You can visit the POP Center by CLICKING HERE. A short browse of the materials (free and downloadable) on the site will quickly demonstrate what I am talking about and why we need to maintain this important intellectual center of policing.

In the meantime, police leaders need to stand up and be heard and start supporting what’s right for the future of policing.

_________________

* “Anti-intellectualism is hostility towards and mistrust of intellect, intellectuals, and intellectual pursuits, usually expressed as the derision of education, philosophy, literature, art, and science, as impractical and contemptible…”

** The example I used in my book was  Jim Collins’ Good to Great: Why Some Companies Make the Leap and Others Don’t. New York: Harper-Collins. 2001.

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About improvingpolice

I served over 20 years as the chief of police in Madison (WI), four years as chief of the Burnsville (MN) Police Department, and before that as a police officer in Edina (MN) and the City of Minneapolis. I hold graduate degrees from the University of Minnesota and Edgewood College in Madison. I have written many articles over my years as a police leader calling for police improvement (for example, How To Rate Your Local Police, and with my wife, Sabine, Quality Policing: The Madison Experience). After retiring from the police department, I answered a call to ministry, attended seminary, and was ordained as a priest in the Episcopal Church. At the present time, I serve a small church in North Lake (WI), east of Madison. Sabine and I have nine adult children, eleven grandchildren and four great-grandchildren. She is also a retired police officer and we both continue active lives.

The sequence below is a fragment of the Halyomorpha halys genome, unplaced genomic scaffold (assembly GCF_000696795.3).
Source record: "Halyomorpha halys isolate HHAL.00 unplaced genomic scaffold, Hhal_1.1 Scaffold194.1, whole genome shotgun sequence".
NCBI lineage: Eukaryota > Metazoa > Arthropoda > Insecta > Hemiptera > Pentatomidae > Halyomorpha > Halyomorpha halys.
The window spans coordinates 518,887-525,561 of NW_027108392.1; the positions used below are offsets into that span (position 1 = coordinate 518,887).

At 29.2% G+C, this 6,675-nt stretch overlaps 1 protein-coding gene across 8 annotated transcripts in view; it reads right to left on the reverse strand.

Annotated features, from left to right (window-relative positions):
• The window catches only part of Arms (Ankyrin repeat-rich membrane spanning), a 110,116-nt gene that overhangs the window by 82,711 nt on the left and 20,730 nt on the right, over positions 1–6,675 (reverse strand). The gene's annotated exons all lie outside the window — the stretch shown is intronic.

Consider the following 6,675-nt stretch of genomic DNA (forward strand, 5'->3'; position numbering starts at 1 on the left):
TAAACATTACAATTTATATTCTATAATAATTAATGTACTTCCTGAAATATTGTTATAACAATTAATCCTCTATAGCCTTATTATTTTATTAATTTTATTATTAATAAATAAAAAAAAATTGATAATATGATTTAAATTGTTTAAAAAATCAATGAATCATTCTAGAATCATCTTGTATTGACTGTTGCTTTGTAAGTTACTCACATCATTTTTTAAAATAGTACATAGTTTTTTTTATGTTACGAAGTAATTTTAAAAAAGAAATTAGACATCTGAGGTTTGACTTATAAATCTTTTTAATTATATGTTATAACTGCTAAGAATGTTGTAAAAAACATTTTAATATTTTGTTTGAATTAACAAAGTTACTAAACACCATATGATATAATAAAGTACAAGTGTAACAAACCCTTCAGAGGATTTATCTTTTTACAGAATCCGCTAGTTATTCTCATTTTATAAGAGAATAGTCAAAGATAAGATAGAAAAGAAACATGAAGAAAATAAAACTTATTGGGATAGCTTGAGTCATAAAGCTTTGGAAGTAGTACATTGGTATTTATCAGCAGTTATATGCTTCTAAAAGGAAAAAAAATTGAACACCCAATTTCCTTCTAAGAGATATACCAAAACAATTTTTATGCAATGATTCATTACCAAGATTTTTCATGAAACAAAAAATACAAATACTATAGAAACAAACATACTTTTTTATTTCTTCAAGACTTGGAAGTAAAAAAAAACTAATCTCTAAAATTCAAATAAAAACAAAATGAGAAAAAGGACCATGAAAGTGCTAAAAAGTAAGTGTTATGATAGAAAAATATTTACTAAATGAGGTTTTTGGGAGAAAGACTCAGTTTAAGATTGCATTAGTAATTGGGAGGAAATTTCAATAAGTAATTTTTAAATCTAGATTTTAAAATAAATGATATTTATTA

6 Responses to “Trashing the POP Center”

  1. I check POP website and boy, the articles I found there was fantastic like crimes occurring in hotel. I know a Motel 6 that I gone to seem to have the troubles because when I return to my motel room after doing some things, I find the police there. The area where the Motel 6 was located was a mixed residential/resturant area that was a good one 50 years ago.

  2. As a retired police chief (San Diego PD 2004, Anaheim PD 2013), I’m not surprised that PERF won’t step up and publically support the POP Center. The PERF director is competing with the POP Center for funds to run PERF. In the 80’s and 90’s that same director was in charge of funding and research for the annual POP Conference held in San Diego. When the director had a falling out with various POP police managers, he stopped supporting the only research and development organization that partnered with police practitioners.